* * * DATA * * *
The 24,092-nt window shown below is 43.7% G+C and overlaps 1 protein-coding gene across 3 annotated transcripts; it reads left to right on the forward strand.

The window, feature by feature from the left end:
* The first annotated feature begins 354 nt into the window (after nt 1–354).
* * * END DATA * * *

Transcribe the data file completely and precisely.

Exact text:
The 24,092-nt window shown below is 43.7% G+C and overlaps 1 protein-coding gene across 3 annotated transcripts; it reads left to right on the forward strand.

The window, feature by feature from the left end:
* The first annotated feature begins 354 nt into the window (after nt 1–354).